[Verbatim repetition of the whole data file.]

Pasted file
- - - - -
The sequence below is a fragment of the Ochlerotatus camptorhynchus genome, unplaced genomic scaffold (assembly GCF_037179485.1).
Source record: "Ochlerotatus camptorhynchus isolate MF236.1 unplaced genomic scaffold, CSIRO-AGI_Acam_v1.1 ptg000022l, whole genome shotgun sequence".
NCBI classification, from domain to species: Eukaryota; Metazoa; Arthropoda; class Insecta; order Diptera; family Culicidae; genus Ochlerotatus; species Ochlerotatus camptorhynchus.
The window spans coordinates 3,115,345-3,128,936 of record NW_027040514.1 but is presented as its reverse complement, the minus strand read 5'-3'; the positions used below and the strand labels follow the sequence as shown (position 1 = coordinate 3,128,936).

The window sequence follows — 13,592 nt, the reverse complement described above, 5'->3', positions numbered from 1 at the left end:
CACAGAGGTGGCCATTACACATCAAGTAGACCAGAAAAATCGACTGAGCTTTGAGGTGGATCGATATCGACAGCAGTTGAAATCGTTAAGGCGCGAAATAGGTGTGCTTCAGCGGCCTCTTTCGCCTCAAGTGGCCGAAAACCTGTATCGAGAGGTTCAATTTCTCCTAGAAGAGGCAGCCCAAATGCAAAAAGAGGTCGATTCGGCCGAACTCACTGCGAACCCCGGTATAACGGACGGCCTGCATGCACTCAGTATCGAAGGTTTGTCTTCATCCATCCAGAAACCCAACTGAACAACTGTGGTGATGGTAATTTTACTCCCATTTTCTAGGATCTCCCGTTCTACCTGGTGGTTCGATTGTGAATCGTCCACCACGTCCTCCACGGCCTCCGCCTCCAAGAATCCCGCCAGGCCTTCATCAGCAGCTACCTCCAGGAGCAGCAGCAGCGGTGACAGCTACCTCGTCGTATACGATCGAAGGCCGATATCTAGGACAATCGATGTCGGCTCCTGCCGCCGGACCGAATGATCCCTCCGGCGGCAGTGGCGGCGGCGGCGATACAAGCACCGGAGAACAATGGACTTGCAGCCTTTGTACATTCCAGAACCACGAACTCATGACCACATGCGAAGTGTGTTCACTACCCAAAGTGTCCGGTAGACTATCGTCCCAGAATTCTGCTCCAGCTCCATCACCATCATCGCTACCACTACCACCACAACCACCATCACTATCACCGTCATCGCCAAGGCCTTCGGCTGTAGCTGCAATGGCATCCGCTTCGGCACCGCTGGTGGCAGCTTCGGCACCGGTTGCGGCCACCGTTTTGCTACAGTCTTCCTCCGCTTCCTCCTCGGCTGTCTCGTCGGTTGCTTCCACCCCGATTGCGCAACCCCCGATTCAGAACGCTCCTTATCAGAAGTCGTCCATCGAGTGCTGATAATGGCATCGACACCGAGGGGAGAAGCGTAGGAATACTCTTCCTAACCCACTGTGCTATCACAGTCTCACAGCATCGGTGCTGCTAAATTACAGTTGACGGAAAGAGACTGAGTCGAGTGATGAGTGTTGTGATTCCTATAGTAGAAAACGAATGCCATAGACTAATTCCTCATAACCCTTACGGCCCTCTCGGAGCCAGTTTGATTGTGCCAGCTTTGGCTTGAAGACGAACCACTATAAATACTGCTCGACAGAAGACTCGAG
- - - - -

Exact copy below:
The sequence below is a fragment of the Ochlerotatus camptorhynchus genome, unplaced genomic scaffold (assembly GCF_037179485.1).
Source record: "Ochlerotatus camptorhynchus isolate MF236.1 unplaced genomic scaffold, CSIRO-AGI_Acam_v1.1 ptg000022l, whole genome shotgun sequence".
NCBI classification, from domain to species: Eukaryota; Metazoa; Arthropoda; class Insecta; order Diptera; family Culicidae; genus Ochlerotatus; species Ochlerotatus camptorhynchus.
The window spans coordinates 3,115,345-3,128,936 of record NW_027040514.1 but is presented as its reverse complement, the minus strand read 5'-3'; the positions used below and the strand labels follow the sequence as shown (position 1 = coordinate 3,128,936).

The window sequence follows — 13,592 nt, the reverse complement described above, 5'->3', positions numbered from 1 at the left end:
CACAGAGGTGGCCATTACACATCAAGTAGACCAGAAAAATCGACTGAGCTTTGAGGTGGATCGATATCGACAGCAGTTGAAATCGTTAAGGCGCGAAATAGGTGTGCTTCAGCGGCCTCTTTCGCCTCAAGTGGCCGAAAACCTGTATCGAGAGGTTCAATTTCTCCTAGAAGAGGCAGCCCAAATGCAAAAAGAGGTCGATTCGGCCGAACTCACTGCGAACCCCGGTATAACGGACGGCCTGCATGCACTCAGTATCGAAGGTTTGTCTTCATCCATCCAGAAACCCAACTGAACAACTGTGGTGATGGTAATTTTACTCCCATTTTCTAGGATCTCCCGTTCTACCTGGTGGTTCGATTGTGAATCGTCCACCACGTCCTCCACGGCCTCCGCCTCCAAGAATCCCGCCAGGCCTTCATCAGCAGCTACCTCCAGGAGCAGCAGCAGCGGTGACAGCTACCTCGTCGTATACGATCGAAGGCCGATATCTAGGACAATCGATGTCGGCTCCTGCCGCCGGACCGAATGATCCCTCCGGCGGCAGTGGCGGCGGCGGCGATACAAGCACCGGAGAACAATGGACTTGCAGCCTTTGTACATTCCAGAACCACGAACTCATGACCACATGCGAAGTGTGTTCACTACCCAAAGTGTCCGGTAGACTATCGTCCCAGAATTCTGCTCCAGCTCCATCACCATCATCGCTACCACTACCACCACAACCACCATCACTATCACCGTCATCGCCAAGGCCTTCGGCTGTAGCTGCAATGGCATCCGCTTCGGCACCGCTGGTGGCAGCTTCGGCACCGGTTGCGGCCACCGTTTTGCTACAGTCTTCCTCCGCTTCCTCCTCGGCTGTCTCGTCGGTTGCTTCCACCCCGATTGCGCAACCCCCGATTCAGAACGCTCCTTATCAGAAGTCGTCCATCGAGTGCTGATAATGGCATCGACACCGAGGGGAGAAGCGTAGGAATACTCTTCCTAACCCACTGTGCTATCACAGTCTCACAGCATCGGTGCTGCTAAATTACAGTTGACGGAAAGAGACTGAGTCGAGTGATGAGTGTTGTGATTCCTATAGTAGAAAACGAATGCCATAGACTAATTCCTCATAACCCTTACGGCCCTCTCGGAGCCAGTTTGATTGTGCCAGCTTTGGCTTGAAGACGAACCACTATAAATACTGCTCGACAGAAGACTCGAG